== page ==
It is ironic that it takes a person’s single decision or moment of inattention to cause your potentially life-changing injury. While it is easy to see how their acting (or not acting) in that particular way has caused you harm, it is not a simple task to put a specific number on what they owe you for your pain and suffering, lost wages, medical bills, and for outright inconveniencing your life. Further, once the trial is over, it does not indicate that your life will return to how it was before the accident. So, how do you put a number on a seemingly arbitrary set of conditions? Is there a way for the defendant to cover the costs you have yet to incur as you continue to receive care for your injuries, even if you don’t know how long they will last?
In the world of personal injury litigation, this topic is known as future care. It is important to note that future care is different from loss of future earning potential, and should be treated as a separate entity. While it is extremely difficult if not impossible to accurately estimate the amount of future medical care one might require, it is the goal of the attorney to win maximum monetary compensation. This amount will ideally cover costs for medical care and treatment until your life returns to “normal,” or as close to how it was before the accident. On the other hand, it is the injured party’s responsibility to mitigate these costs to the best of his or her ability and to do everything possible to recover from the injury. A medical expert may be consulted to ensure that the type of treatment is necessary.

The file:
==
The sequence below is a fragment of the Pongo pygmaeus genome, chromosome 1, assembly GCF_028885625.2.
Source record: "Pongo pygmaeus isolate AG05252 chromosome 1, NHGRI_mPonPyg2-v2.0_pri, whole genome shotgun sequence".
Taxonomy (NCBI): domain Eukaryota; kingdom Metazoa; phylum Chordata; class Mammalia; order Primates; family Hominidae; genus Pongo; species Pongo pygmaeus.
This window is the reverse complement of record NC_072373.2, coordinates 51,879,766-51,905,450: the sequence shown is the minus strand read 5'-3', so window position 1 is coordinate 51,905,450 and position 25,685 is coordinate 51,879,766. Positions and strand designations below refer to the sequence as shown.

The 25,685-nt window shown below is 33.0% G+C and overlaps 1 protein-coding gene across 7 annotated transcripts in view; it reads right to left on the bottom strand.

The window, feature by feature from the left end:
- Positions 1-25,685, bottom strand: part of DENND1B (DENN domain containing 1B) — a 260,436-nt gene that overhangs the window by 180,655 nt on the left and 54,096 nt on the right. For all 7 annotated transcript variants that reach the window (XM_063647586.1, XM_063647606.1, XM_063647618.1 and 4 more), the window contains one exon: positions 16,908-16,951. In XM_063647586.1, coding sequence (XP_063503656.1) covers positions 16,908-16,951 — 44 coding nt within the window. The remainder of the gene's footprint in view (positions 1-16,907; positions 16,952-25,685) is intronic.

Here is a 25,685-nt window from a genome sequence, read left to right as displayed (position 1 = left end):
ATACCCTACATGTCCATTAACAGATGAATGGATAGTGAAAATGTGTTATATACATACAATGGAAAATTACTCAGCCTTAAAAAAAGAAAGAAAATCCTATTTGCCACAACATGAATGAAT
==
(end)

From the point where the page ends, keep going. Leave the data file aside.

The period covered for future costs begins when the court passes judgment until the client’s death, so the court will attempt to estimate how much treatment and what length of time it will take before the plaintiff resumes life as it was before the accident. To calculate future care, the court will take into consideration the cost of the medication used for treatment thus far, professional fees for medical personnel who are involved in the rehabilitation of the victim, any medical equipment used to help the person perform daily tasks, and the possibility of full recovery from the injury. Higher compensation is expected when the incident results in permanent disabilities because it is not likely they will ever fully recover or resume a normal life. A client will not likely receive any money for future care if it appears he or she is fully recovered, so it is advisable to get a full medical evaluation so you are not plagued by unexpected though related ailments down the road. That is, once the cost of future care has been set and the case closed, it would be nearly impossible to get those expenses covered.